Use Your Android Phone Like a Credit Card?

You’ve probably seen the commercials of people walking up to soda machines, typing a few buttons on their phone, and having teh machine dispense a soda. Seemed pretty cool? To me it does, although it could also mean that I will have even more trouble not overusing my ATM/debit/credit card. Well, the commercials are yet another step closer to reality. At the Web 2.0 Summit, Google’s Eric Schmidt said that the upcoming Android 2.3 (or Gingerbread) mobile operating system will support a technology called Near Field Communication (NFC) via a standard API for interaction with Near Field Communications hardware.

NFC, for the technologically challenged (like me) is a very short distance, high frequency wireless technology that swaps data from two devices kept closely together (think a few inches apart). To the layperson, it will seem allot like an access card you use to swipe in at work, or maybe like a device you put in your window to drive through toll booths.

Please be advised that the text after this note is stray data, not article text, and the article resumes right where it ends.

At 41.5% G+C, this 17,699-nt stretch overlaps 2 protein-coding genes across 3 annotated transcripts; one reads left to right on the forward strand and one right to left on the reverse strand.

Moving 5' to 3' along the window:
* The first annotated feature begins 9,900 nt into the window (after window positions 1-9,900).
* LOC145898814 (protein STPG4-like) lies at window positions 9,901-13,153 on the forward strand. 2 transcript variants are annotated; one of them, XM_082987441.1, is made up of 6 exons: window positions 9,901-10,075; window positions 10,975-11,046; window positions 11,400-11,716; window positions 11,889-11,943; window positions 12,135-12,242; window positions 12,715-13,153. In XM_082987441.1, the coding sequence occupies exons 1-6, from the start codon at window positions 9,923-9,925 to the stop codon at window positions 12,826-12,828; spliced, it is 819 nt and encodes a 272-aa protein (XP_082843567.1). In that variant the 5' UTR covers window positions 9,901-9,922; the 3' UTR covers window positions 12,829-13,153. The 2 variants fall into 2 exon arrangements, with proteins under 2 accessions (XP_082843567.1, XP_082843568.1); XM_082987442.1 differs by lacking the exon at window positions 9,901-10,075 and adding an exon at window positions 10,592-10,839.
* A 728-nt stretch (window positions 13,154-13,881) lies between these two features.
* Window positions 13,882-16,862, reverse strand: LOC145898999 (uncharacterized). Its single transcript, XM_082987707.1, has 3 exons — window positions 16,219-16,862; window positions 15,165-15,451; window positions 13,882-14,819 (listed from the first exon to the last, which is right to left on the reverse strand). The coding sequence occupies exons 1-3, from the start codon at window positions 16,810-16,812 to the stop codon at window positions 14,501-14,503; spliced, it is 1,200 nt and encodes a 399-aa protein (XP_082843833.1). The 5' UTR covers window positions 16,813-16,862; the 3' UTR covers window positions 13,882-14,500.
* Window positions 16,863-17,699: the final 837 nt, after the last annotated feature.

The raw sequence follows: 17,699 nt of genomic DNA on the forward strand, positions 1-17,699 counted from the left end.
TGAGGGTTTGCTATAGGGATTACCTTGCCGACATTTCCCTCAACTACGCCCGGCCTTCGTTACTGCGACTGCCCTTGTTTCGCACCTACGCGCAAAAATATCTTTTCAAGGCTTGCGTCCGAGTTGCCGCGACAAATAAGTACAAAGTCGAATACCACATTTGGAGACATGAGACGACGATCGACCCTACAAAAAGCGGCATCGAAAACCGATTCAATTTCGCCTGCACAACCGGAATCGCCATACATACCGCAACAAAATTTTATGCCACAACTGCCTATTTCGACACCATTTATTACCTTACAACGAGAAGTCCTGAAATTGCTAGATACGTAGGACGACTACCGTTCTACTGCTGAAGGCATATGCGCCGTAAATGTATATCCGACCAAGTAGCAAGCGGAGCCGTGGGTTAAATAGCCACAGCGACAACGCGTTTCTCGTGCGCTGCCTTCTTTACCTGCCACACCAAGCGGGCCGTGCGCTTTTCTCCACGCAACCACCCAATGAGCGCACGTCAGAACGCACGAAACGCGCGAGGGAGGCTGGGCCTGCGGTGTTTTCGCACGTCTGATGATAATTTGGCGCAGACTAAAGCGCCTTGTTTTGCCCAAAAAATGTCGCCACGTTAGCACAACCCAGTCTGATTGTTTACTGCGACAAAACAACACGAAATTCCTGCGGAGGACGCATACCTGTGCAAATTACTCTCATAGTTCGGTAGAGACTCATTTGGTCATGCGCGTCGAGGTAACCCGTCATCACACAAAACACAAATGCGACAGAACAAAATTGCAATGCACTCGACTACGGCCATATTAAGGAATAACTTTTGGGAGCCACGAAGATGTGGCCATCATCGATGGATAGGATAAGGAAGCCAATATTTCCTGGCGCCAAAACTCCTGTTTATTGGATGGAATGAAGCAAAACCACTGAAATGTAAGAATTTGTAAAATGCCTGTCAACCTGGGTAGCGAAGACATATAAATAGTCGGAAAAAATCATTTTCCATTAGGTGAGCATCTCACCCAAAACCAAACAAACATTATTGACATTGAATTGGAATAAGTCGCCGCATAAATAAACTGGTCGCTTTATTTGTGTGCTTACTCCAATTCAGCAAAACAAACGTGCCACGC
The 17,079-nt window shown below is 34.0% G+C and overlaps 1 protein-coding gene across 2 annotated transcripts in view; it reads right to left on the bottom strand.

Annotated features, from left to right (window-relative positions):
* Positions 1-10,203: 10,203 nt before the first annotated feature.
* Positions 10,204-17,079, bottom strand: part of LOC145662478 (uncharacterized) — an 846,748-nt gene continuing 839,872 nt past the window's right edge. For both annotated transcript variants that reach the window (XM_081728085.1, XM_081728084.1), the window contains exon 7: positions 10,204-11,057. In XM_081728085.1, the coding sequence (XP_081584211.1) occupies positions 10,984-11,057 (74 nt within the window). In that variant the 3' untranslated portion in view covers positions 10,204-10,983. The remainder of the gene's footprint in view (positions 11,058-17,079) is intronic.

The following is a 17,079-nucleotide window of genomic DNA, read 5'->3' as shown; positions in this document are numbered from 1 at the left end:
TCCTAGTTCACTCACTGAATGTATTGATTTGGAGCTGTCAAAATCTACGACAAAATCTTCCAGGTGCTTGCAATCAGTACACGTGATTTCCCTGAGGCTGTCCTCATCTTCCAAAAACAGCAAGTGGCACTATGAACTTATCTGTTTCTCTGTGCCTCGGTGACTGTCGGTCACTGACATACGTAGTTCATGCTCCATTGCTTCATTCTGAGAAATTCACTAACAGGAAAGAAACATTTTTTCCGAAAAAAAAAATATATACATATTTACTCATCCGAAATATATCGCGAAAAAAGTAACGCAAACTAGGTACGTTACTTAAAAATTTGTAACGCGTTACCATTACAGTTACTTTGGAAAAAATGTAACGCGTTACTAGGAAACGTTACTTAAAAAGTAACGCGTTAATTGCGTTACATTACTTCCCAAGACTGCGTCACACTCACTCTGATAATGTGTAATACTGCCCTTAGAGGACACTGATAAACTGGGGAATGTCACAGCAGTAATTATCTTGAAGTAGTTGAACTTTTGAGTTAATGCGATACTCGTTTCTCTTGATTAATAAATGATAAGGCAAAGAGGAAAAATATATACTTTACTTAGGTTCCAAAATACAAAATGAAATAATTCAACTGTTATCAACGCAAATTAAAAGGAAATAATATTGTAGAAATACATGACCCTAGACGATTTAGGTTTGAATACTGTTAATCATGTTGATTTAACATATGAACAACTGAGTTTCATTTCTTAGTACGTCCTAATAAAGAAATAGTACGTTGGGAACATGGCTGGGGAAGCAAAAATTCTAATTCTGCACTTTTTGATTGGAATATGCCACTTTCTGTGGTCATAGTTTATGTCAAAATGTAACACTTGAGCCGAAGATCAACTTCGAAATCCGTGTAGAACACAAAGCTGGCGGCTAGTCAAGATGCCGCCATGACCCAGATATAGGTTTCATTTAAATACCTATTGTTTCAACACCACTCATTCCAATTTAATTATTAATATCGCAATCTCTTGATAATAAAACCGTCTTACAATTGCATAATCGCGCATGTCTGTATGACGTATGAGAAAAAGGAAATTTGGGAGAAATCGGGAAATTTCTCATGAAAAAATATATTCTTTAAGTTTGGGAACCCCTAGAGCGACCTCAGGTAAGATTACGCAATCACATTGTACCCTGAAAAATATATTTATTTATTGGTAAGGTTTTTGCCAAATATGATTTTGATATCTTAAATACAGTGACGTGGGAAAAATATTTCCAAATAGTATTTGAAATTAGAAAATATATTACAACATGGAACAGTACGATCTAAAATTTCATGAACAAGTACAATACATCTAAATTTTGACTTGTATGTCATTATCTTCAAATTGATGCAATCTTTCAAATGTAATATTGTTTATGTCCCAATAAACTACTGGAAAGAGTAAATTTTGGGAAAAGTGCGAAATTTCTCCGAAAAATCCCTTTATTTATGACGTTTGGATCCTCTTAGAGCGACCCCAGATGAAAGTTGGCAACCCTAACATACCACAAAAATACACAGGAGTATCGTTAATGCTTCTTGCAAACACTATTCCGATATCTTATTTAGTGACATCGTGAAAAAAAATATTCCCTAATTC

There are few handheld phones today that already have the NFC embedded. It sounds as though Gingerbread will be an impetus for the handheld makers to include these chips in future releases. While Google, according to Schmidt does not want to get in to the mobile payment software business, I can’t imagine they would not at least be interested if the revenue model makes sense (can you imagine credit card processing service not making money?).

In my mind this technology is surely to become a buzz word in 2011. I can’t wait to use my second, third or fourth generation EVO to pay for dinner!

Want to read more about NFC? Check out What’s Google going to do with NFC? at the Register.